Robert Skidelsky,Economic historian
'It’s growth without end and without purpose'
Growing inequality, a subject of sudden and urgent interest in advanced economies, is another reason why headline growth may miss the true picture. The performance of the US economy has been mostly exceptional for decades. Yet according to Robert Reich, former secretary of labour and now a professor at the University of California, Berkeley, median wages, adjusted for inflation, haven’t budged since the 1970s. Almost all the benefits of growth have gone to the top 1 per cent. If we’re not part of that elite, GDP growth has been, at best, irrelevant.
On the other hand, says Coyle, GDP is particularly bad at capturing one of the most important features of modern economies: innovation.
As author Jeremy Rifkin points out in his recent book The Zero Marginal Cost Society, the price of many products — online music,
That raises the almost philosophical question of whether we need growth at all. The slow realisation that GDP is failing adequately to capture our economic and social realities has spawned a
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A more serious probing of what might be called the «growth myth» — the idea that the pursuit of GDP is the
At the heart of the GDP debate is an anxiety that our societies have been somehow hijacked by pursuit of a single data point
The Skidelskys accept that poor countries need growth to catch up with western living standards but they wonder why affluent societies are so
Some months ago, I caught up with Skidelsky, the elder, in Hong Kong. I asked him what had gone wrong with Keynes' theory. We were sitting on the terrace of a
Another reason was inequality. A fifth of British people lived below the poverty line, he said. Rather than redistribute wealth better, as Skidelsky advocated via a basic income, the thinking was to enlarge the pie further. That obliged us to stay on a constant growth trajectory, which put us on a
The Skidelskys' book has been criticised for assuming to know what is good for people and where the limits of their desires should be. Coyle, for one, profoundly disagrees with the thesis. The pair’s notion of the good life, she told me, came from a particular stratum of British society: «a fine glass of claret, a good book and Radio 3 on in the background». The problem was that they didn’t allow for changing wants. Nor did they give much credence to innovation, much of which they brushed off as an illusion created by devious advertisers. Coyle thought innovation was real. «Would you give up the internet or new flavours of breakfast cereal?» she asked. «I don’t want a professor of economic history telling me what I can choose and what I can’t.»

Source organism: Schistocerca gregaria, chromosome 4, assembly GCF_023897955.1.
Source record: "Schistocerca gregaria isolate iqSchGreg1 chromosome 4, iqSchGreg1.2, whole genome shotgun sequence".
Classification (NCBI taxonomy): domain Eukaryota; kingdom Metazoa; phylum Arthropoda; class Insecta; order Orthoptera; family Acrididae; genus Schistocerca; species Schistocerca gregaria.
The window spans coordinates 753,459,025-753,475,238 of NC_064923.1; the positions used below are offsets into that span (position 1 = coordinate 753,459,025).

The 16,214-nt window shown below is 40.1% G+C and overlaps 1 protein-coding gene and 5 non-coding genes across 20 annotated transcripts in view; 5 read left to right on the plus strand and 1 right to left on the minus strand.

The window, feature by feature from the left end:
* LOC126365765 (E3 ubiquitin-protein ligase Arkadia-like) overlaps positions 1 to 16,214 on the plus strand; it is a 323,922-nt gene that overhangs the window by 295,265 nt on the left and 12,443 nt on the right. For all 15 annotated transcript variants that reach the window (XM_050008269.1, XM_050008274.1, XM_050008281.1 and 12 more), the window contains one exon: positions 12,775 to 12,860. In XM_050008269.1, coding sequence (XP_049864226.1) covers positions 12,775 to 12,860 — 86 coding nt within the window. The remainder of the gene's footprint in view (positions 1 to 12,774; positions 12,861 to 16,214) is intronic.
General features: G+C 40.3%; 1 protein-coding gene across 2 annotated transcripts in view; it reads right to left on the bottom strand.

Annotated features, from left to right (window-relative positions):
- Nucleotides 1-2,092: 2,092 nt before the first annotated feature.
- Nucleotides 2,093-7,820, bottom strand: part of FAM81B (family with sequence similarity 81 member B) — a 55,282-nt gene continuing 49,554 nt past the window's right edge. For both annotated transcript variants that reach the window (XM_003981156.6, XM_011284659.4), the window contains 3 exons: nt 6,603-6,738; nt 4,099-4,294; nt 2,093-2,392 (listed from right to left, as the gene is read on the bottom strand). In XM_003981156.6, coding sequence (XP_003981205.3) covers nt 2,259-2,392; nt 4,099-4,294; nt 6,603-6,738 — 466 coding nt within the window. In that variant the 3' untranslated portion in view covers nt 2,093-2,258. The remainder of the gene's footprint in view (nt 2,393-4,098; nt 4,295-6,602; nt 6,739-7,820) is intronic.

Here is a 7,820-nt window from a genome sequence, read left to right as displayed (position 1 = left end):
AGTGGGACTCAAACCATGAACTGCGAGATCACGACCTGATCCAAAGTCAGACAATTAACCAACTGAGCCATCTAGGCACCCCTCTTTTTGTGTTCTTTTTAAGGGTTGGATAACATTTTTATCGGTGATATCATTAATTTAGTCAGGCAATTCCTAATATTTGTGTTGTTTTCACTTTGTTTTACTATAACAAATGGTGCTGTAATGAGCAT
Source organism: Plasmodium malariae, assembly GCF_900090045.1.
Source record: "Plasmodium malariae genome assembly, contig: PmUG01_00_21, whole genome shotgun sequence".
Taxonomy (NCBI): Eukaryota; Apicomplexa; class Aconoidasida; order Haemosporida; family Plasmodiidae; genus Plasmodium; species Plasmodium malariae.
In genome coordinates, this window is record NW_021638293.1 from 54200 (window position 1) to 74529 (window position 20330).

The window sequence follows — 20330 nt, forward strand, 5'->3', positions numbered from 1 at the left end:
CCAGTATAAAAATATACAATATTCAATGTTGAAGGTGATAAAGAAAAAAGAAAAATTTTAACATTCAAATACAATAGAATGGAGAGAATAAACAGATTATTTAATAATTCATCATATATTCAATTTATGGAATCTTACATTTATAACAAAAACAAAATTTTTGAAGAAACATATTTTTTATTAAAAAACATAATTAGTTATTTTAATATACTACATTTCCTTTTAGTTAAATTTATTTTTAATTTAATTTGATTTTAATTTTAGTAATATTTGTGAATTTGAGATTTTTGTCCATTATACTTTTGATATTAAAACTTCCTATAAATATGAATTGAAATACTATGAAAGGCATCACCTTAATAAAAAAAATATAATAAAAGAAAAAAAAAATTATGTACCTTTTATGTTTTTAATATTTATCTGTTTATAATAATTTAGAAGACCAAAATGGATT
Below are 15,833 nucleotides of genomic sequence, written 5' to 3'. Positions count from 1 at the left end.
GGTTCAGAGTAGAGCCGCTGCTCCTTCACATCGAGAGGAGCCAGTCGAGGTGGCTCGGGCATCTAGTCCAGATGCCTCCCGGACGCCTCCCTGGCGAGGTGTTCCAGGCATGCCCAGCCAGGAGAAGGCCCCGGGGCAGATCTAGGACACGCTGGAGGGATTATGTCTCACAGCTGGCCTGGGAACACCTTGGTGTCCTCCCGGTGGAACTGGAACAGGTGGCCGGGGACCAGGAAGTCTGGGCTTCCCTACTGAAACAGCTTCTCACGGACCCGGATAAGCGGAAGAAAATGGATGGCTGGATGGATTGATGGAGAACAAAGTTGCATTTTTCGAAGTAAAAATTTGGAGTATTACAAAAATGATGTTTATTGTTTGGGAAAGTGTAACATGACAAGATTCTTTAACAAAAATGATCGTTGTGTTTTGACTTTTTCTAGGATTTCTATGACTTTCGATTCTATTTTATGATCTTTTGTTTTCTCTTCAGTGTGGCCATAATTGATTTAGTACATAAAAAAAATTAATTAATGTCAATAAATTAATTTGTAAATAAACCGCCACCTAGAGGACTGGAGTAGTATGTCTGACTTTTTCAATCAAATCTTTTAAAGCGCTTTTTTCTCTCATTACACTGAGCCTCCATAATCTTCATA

At the heart of the GDP debate is an anxiety that our societies have been somehow hijacked by pursuit of a single data point. No one seriously imagines that simply making an abstract number bigger and bigger can be a worthy goal in its own right. Yet GDP has become such a powerful proxy for what we do hold dear that we find it hard to see past it. Few economists are blind to its many limitations. Most, nevertheless, give the impression of wishing to maximise it at all costs.
Coyle argues that we should invent new ways to reflect economic reality. She advocates what she calls the «dashboard approach». The Better Life Index, developed by the Organisation for Economic
In theory, this approach would allow voters to decide what is important and politicians to craft policies to achieve desired results. In practice, the combination of multiple criteria measured according to multiple yardsticks renders the exercise subjective and fuzzy. GDP may be anachronistic and misleading. It may fail entirely to capture the complex
David Pilling is the FT’s Asia editor